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'Distracting' smartphones can act as mentors in mindfulness

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An Indian origin researcher has suggested that smartphones which are often considered as distractors can act as mentors in mindfulness, helping users stay attentive in order to achieve particular goals.

Jasprit Singh, a professor of electrical engineering and computer science at University of Michigan, put before students from engineering, art, music, health fields and a variety of other backgrounds designed mobile apps to help users set and meet wellness milestones.

The definition of "wellness" was broad, encompassing creativity and learning in addition to physical and mental health.

"In our culture today, we often don't have scarcity of food or gadgets or knowledge. The scarcity has shifted to mindfulness," Singh said. "We may know we should do something, but we are not always able to do it. The goal of this course was to bring harmony between what we know and what do."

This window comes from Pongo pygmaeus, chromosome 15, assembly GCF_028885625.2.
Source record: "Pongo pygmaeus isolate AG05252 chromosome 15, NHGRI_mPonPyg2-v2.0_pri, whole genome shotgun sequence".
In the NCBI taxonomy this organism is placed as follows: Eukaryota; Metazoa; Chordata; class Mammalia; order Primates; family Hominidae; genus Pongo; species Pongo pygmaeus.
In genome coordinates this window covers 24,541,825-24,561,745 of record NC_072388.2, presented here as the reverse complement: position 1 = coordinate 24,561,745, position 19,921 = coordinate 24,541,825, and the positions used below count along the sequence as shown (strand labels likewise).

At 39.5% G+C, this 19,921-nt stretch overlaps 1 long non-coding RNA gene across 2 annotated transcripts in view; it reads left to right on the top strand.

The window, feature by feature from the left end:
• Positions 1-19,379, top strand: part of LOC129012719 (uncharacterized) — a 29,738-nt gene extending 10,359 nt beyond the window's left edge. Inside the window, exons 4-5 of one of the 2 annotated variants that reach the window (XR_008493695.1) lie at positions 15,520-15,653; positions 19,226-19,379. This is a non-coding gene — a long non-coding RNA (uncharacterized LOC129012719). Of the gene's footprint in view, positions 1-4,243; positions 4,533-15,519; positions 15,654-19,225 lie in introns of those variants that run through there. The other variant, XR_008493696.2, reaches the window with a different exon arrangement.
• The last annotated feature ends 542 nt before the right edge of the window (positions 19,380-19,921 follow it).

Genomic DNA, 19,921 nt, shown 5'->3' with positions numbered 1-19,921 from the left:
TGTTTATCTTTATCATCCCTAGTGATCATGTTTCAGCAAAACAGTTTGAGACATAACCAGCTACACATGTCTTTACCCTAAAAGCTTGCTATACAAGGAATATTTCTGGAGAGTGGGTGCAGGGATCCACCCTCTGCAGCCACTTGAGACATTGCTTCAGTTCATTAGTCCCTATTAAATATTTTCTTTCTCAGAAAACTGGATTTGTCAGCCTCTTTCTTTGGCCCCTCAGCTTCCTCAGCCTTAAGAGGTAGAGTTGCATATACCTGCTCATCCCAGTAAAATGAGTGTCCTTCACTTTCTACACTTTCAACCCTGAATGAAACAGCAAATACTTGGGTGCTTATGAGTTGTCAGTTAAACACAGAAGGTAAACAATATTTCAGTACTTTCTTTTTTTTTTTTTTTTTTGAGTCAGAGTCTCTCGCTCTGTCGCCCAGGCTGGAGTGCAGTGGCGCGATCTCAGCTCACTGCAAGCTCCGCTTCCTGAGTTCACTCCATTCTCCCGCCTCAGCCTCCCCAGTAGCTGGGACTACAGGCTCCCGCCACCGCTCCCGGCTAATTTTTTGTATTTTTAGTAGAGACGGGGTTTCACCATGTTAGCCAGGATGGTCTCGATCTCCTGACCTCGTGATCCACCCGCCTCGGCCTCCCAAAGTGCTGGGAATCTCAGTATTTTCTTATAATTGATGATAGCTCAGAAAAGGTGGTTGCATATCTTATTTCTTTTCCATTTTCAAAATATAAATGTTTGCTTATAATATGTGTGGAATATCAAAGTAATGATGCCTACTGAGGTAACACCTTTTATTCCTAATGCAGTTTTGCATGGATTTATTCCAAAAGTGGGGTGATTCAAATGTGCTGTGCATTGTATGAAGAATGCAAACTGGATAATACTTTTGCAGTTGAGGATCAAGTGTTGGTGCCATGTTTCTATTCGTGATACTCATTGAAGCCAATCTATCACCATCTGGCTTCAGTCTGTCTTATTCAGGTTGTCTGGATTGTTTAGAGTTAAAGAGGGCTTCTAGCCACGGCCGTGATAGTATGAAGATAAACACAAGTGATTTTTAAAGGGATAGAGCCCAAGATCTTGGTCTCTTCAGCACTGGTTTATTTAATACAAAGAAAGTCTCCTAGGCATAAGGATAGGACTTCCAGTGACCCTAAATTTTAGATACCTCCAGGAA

Humans forget. Under stress, we can fail to take the steps we intend to, Singh said. But smartphones don't operate that way.

The apps the students developed in this first class focused on delivering messages to users at a set time or place. An app called Balance, targeted to senior citizens, offers easy and routine access to short exercise videos that could improve coordination and prevent falls.

WeeAddition guides women through pregnancy. Joggle is a collaborative art, poetry and music app that could encourage creativity.

And College Granny aimed to help students balance studying and socializing, and develop healthy habits in both parts of their lives. The user can set the app to remind him or her at appropriate times to go to sleep, take a study break or quit after just one game of beer pong, for example. The reminders are more than words on a screen.

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